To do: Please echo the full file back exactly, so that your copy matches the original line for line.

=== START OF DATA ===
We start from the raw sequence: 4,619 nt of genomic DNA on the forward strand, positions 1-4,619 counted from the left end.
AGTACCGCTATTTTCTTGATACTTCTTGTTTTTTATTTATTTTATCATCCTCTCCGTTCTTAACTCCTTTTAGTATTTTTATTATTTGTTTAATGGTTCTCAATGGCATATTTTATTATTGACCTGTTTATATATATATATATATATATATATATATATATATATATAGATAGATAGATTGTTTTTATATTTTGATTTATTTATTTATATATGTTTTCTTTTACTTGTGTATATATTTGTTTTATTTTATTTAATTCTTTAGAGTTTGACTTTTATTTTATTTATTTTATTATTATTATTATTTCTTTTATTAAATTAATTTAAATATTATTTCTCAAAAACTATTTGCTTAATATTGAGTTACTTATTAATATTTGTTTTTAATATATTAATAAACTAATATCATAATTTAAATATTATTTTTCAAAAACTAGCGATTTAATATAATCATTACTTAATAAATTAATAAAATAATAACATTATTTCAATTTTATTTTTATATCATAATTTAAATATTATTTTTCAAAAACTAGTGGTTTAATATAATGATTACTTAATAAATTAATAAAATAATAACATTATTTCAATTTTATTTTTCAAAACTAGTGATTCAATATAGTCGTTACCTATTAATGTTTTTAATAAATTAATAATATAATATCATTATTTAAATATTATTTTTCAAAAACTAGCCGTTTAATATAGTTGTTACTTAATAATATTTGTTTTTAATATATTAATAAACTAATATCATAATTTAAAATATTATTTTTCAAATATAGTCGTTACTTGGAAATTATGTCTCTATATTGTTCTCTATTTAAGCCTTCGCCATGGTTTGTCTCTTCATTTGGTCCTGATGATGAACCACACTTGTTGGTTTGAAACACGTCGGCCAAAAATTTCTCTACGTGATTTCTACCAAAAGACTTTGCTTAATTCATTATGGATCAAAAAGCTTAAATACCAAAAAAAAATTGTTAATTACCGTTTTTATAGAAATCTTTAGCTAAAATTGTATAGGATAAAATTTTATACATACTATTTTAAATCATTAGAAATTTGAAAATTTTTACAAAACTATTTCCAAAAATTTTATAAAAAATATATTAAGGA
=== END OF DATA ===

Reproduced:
We start from the raw sequence: 4,619 nt of genomic DNA on the forward strand, positions 1-4,619 counted from the left end.
AGTACCGCTATTTTCTTGATACTTCTTGTTTTTTATTTATTTTATCATCCTCTCCGTTCTTAACTCCTTTTAGTATTTTTATTATTTGTTTAATGGTTCTCAATGGCATATTTTATTATTGACCTGTTTATATATATATATATATATATATATATATATATATATATAGATAGATAGATTGTTTTTATATTTTGATTTATTTATTTATATATGTTTTCTTTTACTTGTGTATATATTTGTTTTATTTTATTTAATTCTTTAGAGTTTGACTTTTATTTTATTTATTTTATTATTATTATTATTTCTTTTATTAAATTAATTTAAATATTATTTCTCAAAAACTATTTGCTTAATATTGAGTTACTTATTAATATTTGTTTTTAATATATTAATAAACTAATATCATAATTTAAATATTATTTTTCAAAAACTAGCGATTTAATATAATCATTACTTAATAAATTAATAAAATAATAACATTATTTCAATTTTATTTTTATATCATAATTTAAATATTATTTTTCAAAAACTAGTGGTTTAATATAATGATTACTTAATAAATTAATAAAATAATAACATTATTTCAATTTTATTTTTCAAAACTAGTGATTCAATATAGTCGTTACCTATTAATGTTTTTAATAAATTAATAATATAATATCATTATTTAAATATTATTTTTCAAAAACTAGCCGTTTAATATAGTTGTTACTTAATAATATTTGTTTTTAATATATTAATAAACTAATATCATAATTTAAAATATTATTTTTCAAATATAGTCGTTACTTGGAAATTATGTCTCTATATTGTTCTCTATTTAAGCCTTCGCCATGGTTTGTCTCTTCATTTGGTCCTGATGATGAACCACACTTGTTGGTTTGAAACACGTCGGCCAAAAATTTCTCTACGTGATTTCTACCAAAAGACTTTGCTTAATTCATTATGGATCAAAAAGCTTAAATACCAAAAAAAAATTGTTAATTACCGTTTTTATAGAAATCTTTAGCTAAAATTGTATAGGATAAAATTTTATACATACTATTTTAAATCATTAGAAATTTGAAAATTTTTACAAAACTATTTCCAAAAATTTTATAAAAAATATATTAAGGA